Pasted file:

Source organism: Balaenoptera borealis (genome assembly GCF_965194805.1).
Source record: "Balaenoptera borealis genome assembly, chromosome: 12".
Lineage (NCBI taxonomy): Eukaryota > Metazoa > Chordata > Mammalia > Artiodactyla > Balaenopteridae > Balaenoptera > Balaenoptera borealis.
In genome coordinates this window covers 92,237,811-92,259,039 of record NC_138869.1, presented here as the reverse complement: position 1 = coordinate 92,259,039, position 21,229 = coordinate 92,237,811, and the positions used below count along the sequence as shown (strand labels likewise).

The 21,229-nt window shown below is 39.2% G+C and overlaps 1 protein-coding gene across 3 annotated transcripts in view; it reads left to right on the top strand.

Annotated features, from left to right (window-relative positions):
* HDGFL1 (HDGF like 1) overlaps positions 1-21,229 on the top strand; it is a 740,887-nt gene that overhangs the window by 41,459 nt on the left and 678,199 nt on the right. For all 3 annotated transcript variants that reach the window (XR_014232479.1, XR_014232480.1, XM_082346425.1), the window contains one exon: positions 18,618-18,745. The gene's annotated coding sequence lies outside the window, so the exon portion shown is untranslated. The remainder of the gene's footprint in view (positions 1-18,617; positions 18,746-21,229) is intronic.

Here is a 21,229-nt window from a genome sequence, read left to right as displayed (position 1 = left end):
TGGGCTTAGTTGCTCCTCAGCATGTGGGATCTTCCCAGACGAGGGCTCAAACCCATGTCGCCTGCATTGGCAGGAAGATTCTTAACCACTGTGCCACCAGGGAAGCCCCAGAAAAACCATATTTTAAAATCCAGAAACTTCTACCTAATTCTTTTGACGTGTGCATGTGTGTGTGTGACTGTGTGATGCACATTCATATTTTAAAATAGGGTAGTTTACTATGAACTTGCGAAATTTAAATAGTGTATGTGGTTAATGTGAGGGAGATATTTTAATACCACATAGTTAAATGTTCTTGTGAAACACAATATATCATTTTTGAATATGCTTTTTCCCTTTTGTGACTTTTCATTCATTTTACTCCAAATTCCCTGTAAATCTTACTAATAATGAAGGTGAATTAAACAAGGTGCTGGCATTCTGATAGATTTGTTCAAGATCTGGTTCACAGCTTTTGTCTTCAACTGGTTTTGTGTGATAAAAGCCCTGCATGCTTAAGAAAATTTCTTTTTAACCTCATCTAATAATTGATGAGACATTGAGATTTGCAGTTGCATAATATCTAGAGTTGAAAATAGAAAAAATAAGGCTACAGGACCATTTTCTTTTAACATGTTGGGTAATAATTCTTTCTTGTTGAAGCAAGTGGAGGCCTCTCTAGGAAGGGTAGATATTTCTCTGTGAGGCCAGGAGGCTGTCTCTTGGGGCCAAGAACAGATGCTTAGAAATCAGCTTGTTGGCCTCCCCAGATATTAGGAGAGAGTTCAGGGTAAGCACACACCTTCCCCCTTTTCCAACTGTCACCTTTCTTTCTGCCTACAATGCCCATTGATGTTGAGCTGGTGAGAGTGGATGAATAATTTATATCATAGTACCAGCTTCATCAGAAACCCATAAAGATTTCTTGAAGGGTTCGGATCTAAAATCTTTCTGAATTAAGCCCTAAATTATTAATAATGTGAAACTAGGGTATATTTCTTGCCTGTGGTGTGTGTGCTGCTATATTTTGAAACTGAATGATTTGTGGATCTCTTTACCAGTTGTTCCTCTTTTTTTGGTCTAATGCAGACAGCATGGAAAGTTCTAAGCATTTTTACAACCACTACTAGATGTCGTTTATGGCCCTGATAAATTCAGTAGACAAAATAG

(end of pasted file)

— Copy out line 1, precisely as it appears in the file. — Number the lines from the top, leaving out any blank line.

Source organism: Balaenoptera borealis (genome assembly GCF_965194805.1).